WASHINGTON -- Bob Woodward's name is synonymous with anonymous sources, "Deep Throat" and reporting that uncovered a scandal that brought down a presidency.
Some three decades after Watergate, the outing of Woodward in the CIA leak investigation underscores the change in anonymous sourcing and revives the criticism of the media's use of unnamed officials to curry favor.
Woodward's career, say former reporters and academics, is a classic case study.
"He was the ultimate young, scrappy outsider reporter monitoring power," said Geneva Overholser, a former ombudsman for The Washington Post. "Now he's so much a creature of access. He even has been quite critical of this prosecution."
Said Todd Gitlin, a professor at Columbia University's School of Journalism: "Access journalism has become the ends, not the means."
Woodward dismissed the complaints, chalking it up to journalism as a "contact sport" and contending in an interview with The Associated Press that he faced far worse criticism of his work during Watergate.
"I was 29 when people who really knew how to shoot were around," he said.
In the early 1970s, Woodward, along with former Washington Post colleague Carl Bernstein, produced Pulitzer-prize winning journalism that exposed the high crimes and misdemeanors of a Republican administration and led to President Nixon's resignation.
The two reporters often relied on anonymous sources, in particular W. Mark Felt, the FBI's No. 2 unmasked this past June as Woodward's contact "Deep Throat." These sources spoke confidentially for fear of losing their jobs _ or suffering a worse fate _ but felt compelled to tell of dirty tricks, slush funds and a cover-up.
Today, the motivation of officials to speak anonymously raises questions about whether they deserve the same protection.
"Journalists are trying to make the distinction between leaks that are political and leaks that are whistle-blowing," said Tom Rosenstiel, director of the Project for Excellence in Journalism.
At issue, said Rosenstiel, is determining the difference between "a whistle-blower and a leaker, a spinner and a confessor."
The Post reported on Wednesday that Woodward, an assistant managing editor, testified under oath that a senior Bush administration official told him about Valerie Plame about a month before her identity as a CIA operative was publicly revealed.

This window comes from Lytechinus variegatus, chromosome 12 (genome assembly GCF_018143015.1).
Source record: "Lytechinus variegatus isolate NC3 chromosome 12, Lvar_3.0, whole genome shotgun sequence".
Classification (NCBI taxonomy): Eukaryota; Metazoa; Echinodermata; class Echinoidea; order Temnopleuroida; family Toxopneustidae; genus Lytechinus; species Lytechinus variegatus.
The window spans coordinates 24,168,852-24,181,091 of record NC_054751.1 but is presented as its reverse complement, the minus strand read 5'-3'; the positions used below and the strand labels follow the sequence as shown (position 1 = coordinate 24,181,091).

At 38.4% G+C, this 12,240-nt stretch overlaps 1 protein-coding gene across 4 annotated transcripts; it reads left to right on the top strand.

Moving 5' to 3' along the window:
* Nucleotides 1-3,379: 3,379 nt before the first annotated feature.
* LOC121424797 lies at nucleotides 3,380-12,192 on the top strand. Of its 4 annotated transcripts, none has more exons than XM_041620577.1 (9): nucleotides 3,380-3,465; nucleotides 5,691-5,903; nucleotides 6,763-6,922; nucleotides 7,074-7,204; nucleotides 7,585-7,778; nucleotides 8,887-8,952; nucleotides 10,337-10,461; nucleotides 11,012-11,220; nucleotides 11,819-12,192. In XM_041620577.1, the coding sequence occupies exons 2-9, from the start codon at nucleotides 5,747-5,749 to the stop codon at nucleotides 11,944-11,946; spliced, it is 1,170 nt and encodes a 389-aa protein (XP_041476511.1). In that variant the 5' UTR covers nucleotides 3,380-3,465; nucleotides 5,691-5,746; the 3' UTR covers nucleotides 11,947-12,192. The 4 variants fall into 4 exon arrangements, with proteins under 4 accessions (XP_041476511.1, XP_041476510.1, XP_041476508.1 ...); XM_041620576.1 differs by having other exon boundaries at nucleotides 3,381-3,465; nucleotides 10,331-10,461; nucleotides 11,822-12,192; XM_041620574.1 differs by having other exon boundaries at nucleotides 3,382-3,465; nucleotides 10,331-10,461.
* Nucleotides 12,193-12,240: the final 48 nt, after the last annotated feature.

He told Special Counsel Patrick Fitzgerald, who is investigating the leak of Plame's identity, that the official talked to him about Plame in mid-June 2003.
Plame's husband, former U.S. Ambassador Joseph Wilson, had accused the administration of twisting intelligence before the Iraq war.
Former New York Times reporter Judith Miller spent 85 days in jail before testifying before the federal grand jury in the case after her source freed her from any agreement. Time magazine's Matt Cooper also testified.
I. Lewis "Scooter" Libby, Vice President Dick Cheney's former chief of staff, was indicted last month on one charge of obstruction of justice and two counts each of false statement and perjury in connection with Fitzgerald's investigation.
Neither Woodward nor the Post would identify the senior administration official. Woodward apologized Wednesday afternoon to the Post's executive editor, Leonard Downie Jr., for failing to tell him that he knew about Plame for two years.
Woodward's recent success in journalism and the book world has been defined by his ability to get high-level administration officials to talk, often with the promise that their words will not show up in daily print but rather months down the road in bound pages.
He has written books on the inner workings of the Bush and Clinton administrations, and the Supreme Court. In the Post on Wednesday, he said his presence in the CIA leak case stemmed from his work on his 2004 book "Plan of Attack" and a separate book on Bush's second term, set for release in 2006.
Former reporters and academics wondered what has happened in Washington where so many ask to be quoted without attribution and few question the motivation.
"There's a Washington standard of casually putting things off the record. It's really gone too far," said Adam Clymer, a former reporter for The New York Times. "I don't know an easy way to turn it back."
Associated Press Writer Toni Locy contributed to this report.